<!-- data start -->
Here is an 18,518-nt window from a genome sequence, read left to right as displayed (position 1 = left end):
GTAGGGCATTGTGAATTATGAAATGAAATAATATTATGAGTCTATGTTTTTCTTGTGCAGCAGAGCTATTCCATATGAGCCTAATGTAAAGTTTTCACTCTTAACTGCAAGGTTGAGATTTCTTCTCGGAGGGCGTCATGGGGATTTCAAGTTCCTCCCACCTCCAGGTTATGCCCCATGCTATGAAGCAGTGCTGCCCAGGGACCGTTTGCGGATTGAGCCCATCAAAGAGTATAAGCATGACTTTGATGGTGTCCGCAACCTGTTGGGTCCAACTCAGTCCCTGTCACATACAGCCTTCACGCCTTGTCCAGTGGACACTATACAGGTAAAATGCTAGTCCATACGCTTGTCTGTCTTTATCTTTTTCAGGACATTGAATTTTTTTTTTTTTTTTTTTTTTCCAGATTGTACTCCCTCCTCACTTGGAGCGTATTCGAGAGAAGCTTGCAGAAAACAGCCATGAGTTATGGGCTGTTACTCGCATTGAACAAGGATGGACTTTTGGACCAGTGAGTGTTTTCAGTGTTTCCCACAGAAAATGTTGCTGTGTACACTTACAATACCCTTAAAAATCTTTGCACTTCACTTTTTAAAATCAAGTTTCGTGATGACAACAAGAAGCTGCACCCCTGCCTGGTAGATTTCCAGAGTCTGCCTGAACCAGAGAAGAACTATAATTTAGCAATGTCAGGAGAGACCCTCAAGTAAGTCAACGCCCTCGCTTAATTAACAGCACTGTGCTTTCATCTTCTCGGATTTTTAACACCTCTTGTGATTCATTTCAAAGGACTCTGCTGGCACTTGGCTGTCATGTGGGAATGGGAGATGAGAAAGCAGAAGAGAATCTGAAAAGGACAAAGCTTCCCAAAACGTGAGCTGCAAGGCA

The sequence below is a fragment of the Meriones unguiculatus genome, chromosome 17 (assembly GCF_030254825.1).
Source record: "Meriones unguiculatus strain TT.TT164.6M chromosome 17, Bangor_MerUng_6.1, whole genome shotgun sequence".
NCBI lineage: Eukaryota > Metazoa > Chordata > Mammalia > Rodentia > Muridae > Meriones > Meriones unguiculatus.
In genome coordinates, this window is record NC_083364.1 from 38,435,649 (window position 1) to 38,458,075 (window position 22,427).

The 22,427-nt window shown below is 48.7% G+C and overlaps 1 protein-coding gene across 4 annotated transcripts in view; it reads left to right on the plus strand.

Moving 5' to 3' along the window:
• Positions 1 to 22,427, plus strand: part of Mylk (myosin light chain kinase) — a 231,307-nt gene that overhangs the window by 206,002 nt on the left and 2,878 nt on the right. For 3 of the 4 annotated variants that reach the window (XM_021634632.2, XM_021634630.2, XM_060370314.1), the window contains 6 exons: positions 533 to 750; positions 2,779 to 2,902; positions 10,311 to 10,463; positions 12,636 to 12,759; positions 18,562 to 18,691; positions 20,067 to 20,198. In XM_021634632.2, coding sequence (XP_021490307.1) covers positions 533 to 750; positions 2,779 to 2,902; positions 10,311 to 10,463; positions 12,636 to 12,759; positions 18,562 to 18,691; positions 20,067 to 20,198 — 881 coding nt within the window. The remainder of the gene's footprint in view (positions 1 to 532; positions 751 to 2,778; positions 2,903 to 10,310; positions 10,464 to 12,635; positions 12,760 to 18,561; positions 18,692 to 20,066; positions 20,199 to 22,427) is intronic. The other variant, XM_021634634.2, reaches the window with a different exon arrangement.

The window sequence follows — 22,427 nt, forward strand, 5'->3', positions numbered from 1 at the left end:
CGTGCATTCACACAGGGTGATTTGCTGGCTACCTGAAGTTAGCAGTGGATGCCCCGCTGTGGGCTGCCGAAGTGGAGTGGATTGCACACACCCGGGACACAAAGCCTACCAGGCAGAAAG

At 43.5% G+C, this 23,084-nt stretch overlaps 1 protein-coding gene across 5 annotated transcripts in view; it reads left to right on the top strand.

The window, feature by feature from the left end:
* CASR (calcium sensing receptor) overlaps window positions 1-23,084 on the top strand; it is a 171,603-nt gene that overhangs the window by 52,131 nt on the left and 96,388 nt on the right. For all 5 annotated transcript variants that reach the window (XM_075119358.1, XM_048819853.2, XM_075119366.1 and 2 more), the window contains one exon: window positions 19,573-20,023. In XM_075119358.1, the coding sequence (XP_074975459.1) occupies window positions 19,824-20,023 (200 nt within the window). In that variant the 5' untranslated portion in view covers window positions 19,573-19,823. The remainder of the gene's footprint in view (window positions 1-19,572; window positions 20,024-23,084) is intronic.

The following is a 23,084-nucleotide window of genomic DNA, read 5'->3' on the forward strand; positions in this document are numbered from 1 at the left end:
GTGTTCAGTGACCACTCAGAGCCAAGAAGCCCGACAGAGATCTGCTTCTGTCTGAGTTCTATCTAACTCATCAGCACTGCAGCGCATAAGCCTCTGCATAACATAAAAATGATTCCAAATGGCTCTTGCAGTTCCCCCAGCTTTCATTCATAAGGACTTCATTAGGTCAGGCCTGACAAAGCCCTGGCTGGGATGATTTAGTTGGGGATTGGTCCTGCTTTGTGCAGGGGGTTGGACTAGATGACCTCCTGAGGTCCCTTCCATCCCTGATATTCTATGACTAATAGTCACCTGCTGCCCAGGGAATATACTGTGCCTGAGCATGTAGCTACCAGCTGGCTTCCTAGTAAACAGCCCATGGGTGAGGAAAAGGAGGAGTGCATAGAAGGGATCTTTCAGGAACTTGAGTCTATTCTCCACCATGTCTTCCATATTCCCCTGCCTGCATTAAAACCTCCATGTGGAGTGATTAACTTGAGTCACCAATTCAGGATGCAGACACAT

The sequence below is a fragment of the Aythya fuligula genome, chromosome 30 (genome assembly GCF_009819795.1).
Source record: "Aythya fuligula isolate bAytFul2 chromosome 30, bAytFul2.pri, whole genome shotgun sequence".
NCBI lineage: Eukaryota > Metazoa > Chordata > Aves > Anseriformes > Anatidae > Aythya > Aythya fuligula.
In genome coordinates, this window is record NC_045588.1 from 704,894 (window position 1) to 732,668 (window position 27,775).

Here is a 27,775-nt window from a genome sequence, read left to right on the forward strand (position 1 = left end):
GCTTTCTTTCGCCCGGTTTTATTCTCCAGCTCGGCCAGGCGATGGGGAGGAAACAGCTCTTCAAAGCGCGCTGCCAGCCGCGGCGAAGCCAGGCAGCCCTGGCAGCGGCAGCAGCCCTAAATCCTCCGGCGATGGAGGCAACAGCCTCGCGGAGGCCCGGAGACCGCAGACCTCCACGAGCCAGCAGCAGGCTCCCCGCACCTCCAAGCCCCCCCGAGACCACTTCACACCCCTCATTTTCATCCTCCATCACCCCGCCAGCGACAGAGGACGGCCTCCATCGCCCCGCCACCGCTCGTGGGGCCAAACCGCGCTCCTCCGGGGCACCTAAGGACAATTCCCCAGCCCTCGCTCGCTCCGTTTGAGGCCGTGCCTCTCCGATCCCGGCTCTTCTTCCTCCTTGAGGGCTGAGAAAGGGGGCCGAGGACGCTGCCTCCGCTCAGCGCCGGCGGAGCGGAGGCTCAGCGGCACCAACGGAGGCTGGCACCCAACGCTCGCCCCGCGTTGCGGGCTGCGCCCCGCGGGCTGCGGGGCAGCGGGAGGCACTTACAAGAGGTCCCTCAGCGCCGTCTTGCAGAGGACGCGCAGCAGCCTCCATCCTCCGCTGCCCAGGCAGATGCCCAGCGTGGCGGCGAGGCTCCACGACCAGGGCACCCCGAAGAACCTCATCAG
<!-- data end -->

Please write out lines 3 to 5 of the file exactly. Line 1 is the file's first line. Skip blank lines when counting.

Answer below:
The sequence below is a fragment of the Meriones unguiculatus genome, chromosome 17 (assembly GCF_030254825.1).
Source record: "Meriones unguiculatus strain TT.TT164.6M chromosome 17, Bangor_MerUng_6.1, whole genome shotgun sequence".
NCBI lineage: Eukaryota > Metazoa > Chordata > Mammalia > Rodentia > Muridae > Meriones > Meriones unguiculatus.